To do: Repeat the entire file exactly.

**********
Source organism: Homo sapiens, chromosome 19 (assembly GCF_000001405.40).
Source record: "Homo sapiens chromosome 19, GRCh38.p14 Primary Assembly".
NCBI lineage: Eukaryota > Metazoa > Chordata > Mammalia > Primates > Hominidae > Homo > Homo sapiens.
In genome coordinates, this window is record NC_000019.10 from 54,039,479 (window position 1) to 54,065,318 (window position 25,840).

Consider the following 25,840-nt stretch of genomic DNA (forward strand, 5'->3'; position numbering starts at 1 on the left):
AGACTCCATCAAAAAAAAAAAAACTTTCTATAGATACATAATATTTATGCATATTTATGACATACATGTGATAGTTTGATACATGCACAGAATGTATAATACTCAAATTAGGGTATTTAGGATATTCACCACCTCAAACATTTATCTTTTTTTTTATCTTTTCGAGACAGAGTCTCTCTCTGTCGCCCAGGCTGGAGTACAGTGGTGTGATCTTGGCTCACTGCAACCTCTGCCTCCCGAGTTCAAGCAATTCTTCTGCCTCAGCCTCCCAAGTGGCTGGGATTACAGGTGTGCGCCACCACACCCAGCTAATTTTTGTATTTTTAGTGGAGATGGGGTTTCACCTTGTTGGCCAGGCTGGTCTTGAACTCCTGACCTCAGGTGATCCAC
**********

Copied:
Source organism: Homo sapiens, chromosome 19 (assembly GCF_000001405.40).
Source record: "Homo sapiens chromosome 19, GRCh38.p14 Primary Assembly".
NCBI lineage: Eukaryota > Metazoa > Chordata > Mammalia > Primates > Hominidae > Homo > Homo sapiens.
In genome coordinates, this window is record NC_000019.10 from 54,039,479 (window position 1) to 54,065,318 (window position 25,840).

Consider the following 25,840-nt stretch of genomic DNA (forward strand, 5'->3'; position numbering starts at 1 on the left):
AGACTCCATCAAAAAAAAAAAAACTTTCTATAGATACATAATATTTATGCATATTTATGACATACATGTGATAGTTTGATACATGCACAGAATGTATAATACTCAAATTAGGGTATTTAGGATATTCACCACCTCAAACATTTATCTTTTTTTTTATCTTTTCGAGACAGAGTCTCTCTCTGTCGCCCAGGCTGGAGTACAGTGGTGTGATCTTGGCTCACTGCAACCTCTGCCTCCCGAGTTCAAGCAATTCTTCTGCCTCAGCCTCCCAAGTGGCTGGGATTACAGGTGTGCGCCACCACACCCAGCTAATTTTTGTATTTTTAGTGGAGATGGGGTTTCACCTTGTTGGCCAGGCTGGTCTTGAACTCCTGACCTCAGGTGATCCAC